Governments don’t make money; they just print money. It’s people who make money. In other words, if government will stop being so greedy and let people keep their money, people will, in turn, make more money resulting in, yes, I’m gonna say it — more tax revenue. This is so obvious, and yet the NY Times still manages to be surprised:
An unexpectedly steep rise in tax revenues from corporations and the wealthy is driving down the projected budget deficit this year, even though spending has climbed sharply because of the war in Iraq and the cost of hurricane relief.
On Tuesday, White House officials are expected to announce that the tax receipts will be about $250 billion above last year’s levels and that the deficit will be about $100 billion less than what they projected six months ago. The rising tide in tax payments has been building for months, but the increased scale is surprising even seasoned budget analysts and making it easier for both the administration and Congress to finesse the big run-up in spending over the past year.
Tax revenues are climbing twice as fast as the administration predicted in February, so fast that the budget deficit could actually decline this year.
The main reason is a big spike in corporate tax receipts, which have nearly tripled since 2003, as well as what appears to be a big increase in individual taxes on stock market profits and executive bonuses.
While the NY Times found the obvious surprising, I, personally, am completely unsurprised by the fact that the NY Times is still pessimistic:
One reason the run-up in taxes looks good is because the past five years looked so bad. Revenues are up, but they have lagged well behind economic growth.
The surge could also evaporate as quickly as it appeared. Over the past decade, tax revenues have become much more volatile, alternately soaring and plunging in the wake of swings in the stock market and repeatedly defying government projections.
When Pres. Bush gives you lemonades, suck lemons, right?
On the subject of government spending and such-like, I’ve been thinking for the past several days about Franklin Delano Roosevelt’s initiatives in the first 100 days of his presidency. He entered the White House at the peak of the depression, assuring people that the only thing they had to fear was fear itself. He then successfully pushed through Congress an alphabet soup of federal spending programs. The ones that most of us remember, which put money into people’s pockets, were the Civilian Conservation Corp (CCC) and the Works Progress Administration (WPA). Many of those linger in memory as welfare programs. In fact, though, they were work programs. Under their aegis, people were paid to build roads, build dams, clear forests, build huge buildings, etc. In other words, Roosevelt used these programs to build (or re-build) the American infrastructure. You can call it “make work” but it wasn’t really: people worked hard for the money and produced legitimate products. Indeed, although some say it reeked of socialism, in retrospect it has more the smell of the government entering the marketplace, and rather successfully too.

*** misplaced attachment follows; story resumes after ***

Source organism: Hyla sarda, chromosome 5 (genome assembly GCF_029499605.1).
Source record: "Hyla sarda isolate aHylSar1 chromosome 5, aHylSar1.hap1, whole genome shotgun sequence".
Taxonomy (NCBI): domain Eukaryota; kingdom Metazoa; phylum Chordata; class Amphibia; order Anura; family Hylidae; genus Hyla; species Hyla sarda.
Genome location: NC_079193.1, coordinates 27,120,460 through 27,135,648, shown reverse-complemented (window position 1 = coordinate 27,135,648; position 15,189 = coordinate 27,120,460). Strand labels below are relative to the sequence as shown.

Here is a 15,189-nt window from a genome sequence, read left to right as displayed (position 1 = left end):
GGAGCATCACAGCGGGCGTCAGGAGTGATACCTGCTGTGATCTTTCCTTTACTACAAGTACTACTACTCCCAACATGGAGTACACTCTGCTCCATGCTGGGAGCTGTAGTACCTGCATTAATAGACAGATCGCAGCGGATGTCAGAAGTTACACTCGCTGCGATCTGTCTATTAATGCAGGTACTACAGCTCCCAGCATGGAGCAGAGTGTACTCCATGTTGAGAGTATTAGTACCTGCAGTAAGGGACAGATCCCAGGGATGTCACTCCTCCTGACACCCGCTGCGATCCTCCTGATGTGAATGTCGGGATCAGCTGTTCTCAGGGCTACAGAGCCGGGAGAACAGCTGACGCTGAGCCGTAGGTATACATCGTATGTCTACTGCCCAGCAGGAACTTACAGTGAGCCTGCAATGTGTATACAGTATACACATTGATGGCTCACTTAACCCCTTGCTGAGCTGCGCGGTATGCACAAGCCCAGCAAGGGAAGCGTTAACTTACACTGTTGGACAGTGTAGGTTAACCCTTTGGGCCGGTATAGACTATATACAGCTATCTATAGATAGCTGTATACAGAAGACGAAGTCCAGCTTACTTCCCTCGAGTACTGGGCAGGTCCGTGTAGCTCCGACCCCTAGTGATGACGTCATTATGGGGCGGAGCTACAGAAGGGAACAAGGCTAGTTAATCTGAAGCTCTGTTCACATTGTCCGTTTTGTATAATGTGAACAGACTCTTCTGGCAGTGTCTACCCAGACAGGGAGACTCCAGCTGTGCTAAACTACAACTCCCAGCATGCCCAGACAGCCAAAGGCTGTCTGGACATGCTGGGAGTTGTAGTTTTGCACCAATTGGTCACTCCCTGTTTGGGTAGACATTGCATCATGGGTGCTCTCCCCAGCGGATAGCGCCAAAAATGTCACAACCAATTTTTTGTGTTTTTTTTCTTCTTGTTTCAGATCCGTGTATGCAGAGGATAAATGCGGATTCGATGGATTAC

Government no longer works this way. Entitlement is such that we cannot demand that people produce in exchange for government handouts. Whenever government steps out of its legitimate infrastructure functions, it depresses the market and, ultimately, decreases its own revenue. As always, rather than make a lengthy (and probably incoherent) argument here to prove my point, let me only point to the hopelessly stagnant European economies, which are subject to intense government control and high taxes (the French student riots spring to my mind here).
A book I once read describes conservatives as futilely harking back to a halycon past based on their belief that modern times are hopelessly corrupt. And it is true that self-styled conservatives do hark back to a past before the era of multiculturalism, political correctness, and moral relativism. I always think that most of us look back on the 1950s as a pretty good example of a well-functioning society — although I doubt any of us are stupid enough to deny the huge stain of Jim Crow.
American conservatives aren’t the only ones who look back, though. We’re all aware that, on the issues of national security and race, liberals are stuck in the 1960s. Based on what I’ve written above, I would add that, when it comes to economics, they’re also stuck in a perverted vision of the 1930s. Where Roosevelt instituted hard work programs aimed at stimulating growth in a paralyzed economy, they’ve translated that into a socialized vision of unlimited government handouts.